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Preventing Child Abuse in Your Community: How you can help

President Nixon signed the first Federal child protection legislation on January 31, 1974; however, April was not proclaimed Child Abuse Prevention month until 1983. As the president of The Center for Family Safety and Healing (TCFSH), I am acutely aware of why the prevention of this heinous issue is so important.

Every child deserves the right to grow up in a safe and healthy environment. However, this is not the case for many children. Five children die every day in this country due to abuse and neglect. Child abuse occurs at every socioeconomic level, across ethnic and cultural lines, within all religions and at all levels of education. Often, children and teens are abused and neglected by the people who are closest to them, including family.

Through their perpetrators, child abuse victims suffer many forms of abuse. Physical injuries such as severe bruises, burns, strangulation and human bites are inflicted. Constant criticizing, belittling, insulting, rejecting and withholding love, affection, support and/or guidance are some examples of emotional abuse. Neglect is caused by the failure to provide a child with the basic necessities of life such as food, clothing, shelter, medical care and education. Finally, sexual abuse includes rape, incest, molestation or pornography.

Everyone can contribute to the prevention of child abuse. The Children’s Bureau, within the U.S. Department of Health and Human Services, provides the following information about getting involved to strengthen your community and families.

Baby steps
• Meet and greet your neighbors
• Go to a parents meeting at your child’s school
• Participate in an activity at your local library or community center

Small steps
• Set up a playgroup in your community at homes or a local park. Consider inviting people who may not have children at home, like local seniors.
• Organize a community babysitting co-op
• Volunteer at your child’s school through the school’s administration or the parents’ organization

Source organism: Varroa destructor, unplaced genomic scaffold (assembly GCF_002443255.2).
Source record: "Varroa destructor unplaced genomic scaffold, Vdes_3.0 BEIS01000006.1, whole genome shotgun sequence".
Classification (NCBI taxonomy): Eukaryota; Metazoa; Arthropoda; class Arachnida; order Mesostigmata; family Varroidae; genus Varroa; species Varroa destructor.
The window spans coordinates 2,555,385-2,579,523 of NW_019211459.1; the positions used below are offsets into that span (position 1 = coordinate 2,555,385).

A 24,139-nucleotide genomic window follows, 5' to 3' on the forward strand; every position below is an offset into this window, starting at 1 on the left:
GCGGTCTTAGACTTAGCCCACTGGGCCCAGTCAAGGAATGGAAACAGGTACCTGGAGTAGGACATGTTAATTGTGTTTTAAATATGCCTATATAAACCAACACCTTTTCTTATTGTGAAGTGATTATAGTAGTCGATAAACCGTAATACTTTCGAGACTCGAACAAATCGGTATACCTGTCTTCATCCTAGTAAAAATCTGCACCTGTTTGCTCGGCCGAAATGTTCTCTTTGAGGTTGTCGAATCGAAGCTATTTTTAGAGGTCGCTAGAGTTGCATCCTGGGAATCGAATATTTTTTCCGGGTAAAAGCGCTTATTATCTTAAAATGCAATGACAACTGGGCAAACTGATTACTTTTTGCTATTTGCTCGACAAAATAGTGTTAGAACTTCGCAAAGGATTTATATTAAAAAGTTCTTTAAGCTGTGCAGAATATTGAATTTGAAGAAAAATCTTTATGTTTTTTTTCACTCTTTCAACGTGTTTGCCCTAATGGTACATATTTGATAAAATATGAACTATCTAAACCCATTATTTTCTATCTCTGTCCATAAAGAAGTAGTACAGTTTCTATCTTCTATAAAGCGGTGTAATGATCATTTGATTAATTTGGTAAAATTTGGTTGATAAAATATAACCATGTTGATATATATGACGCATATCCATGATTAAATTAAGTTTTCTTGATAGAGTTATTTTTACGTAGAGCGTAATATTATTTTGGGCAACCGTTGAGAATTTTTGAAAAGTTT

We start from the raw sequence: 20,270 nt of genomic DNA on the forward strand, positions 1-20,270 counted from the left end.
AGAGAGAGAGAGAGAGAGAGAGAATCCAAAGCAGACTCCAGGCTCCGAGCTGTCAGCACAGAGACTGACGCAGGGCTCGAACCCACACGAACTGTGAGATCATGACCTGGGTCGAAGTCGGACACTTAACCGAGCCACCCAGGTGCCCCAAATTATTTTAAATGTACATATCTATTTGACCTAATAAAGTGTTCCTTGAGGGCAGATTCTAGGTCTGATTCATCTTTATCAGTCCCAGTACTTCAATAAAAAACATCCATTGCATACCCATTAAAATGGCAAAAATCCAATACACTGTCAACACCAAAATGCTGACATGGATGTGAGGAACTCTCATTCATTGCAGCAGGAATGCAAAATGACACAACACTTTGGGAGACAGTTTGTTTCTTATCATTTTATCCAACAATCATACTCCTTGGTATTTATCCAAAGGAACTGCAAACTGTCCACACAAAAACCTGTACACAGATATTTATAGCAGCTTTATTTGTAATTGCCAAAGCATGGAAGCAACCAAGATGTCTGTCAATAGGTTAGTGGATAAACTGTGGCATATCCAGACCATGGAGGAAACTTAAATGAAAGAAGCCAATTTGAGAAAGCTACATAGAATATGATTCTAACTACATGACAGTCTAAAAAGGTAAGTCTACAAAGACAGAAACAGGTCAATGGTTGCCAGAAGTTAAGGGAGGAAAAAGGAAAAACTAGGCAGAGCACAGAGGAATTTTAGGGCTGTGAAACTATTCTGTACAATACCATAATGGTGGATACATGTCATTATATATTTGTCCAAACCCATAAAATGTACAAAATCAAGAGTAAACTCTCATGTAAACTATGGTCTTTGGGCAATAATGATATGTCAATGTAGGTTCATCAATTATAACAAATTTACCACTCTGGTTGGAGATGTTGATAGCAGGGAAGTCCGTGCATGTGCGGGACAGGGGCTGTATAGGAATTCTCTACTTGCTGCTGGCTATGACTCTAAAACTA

• Encourage local service providers to produce a directory of available services that are easy to find in the community

Big steps
• Organize a community event (a block party, father/daughter dance, parent support group)
• Run for an office in the parents organization at your child’s school
• Attend local government meetings (city council or school board meetings) and let them know how important resources are in your community. Let them know how parks, strong schools and accessible services help to strengthen families in the community.

If you or someone you know needs help, call your local law enforcement agency or Child Protective Services Agency. In Franklin County, call the Franklin County Children Services 24-hour child abuse hotline at 614-229-7000 or visit their website . Outside of Franklin County, call the 24-hour National Child Abuse Hotline at 1-800-4-A-CHILD (1-800-422-4453) or visit their site.

I have intentionally written this blog as April is coming to a close because it is my sincere hope that we work to prevent child abuse every day.

Karen Days, MBA
Karen S. Days is the president of The Center for Family Safety and Healing (CFSH), which takes an integrated team approach to breaking the cycle of family violence and child abuse. Karen previously served as the president of the Columbus Coalition Against Family Violence (CCAFV) since its founding in 1999 and was interim president of the Center for Child and Family Advocacy at Nationwide Children’s Hospital, which was merged with CCAFV to create the new CFSH. Karen previously spent 10 years working in the criminal justice field. Currently, Ms. Days is serving as a board member of the Columbus Board of Health, Franklin County Community Based Correctional Facility, Ohio Domestic Violence Network, the Learning Circle Education Services, Advisory Board of the State Victims Assistance Act (SVAA), and Ohio Dominican University Board of Trustees. She also served on the Columbus Police Foundation Board, Mount Carmel Hospital Foundation Board of Directors, YWCA Columbus, YMCA Metropolitan General Board, and the Board of Trustees for the United Way of Central Ohio. She has received the “Women of Achievement Award” from the YWCA and the “Karama Community Leadership Award” from the Columbus Urban League. Karen earned a Bachelor’s degree in Criminology/Criminal Justice from The Ohio State University and an MBA from Ohio Dominican University.

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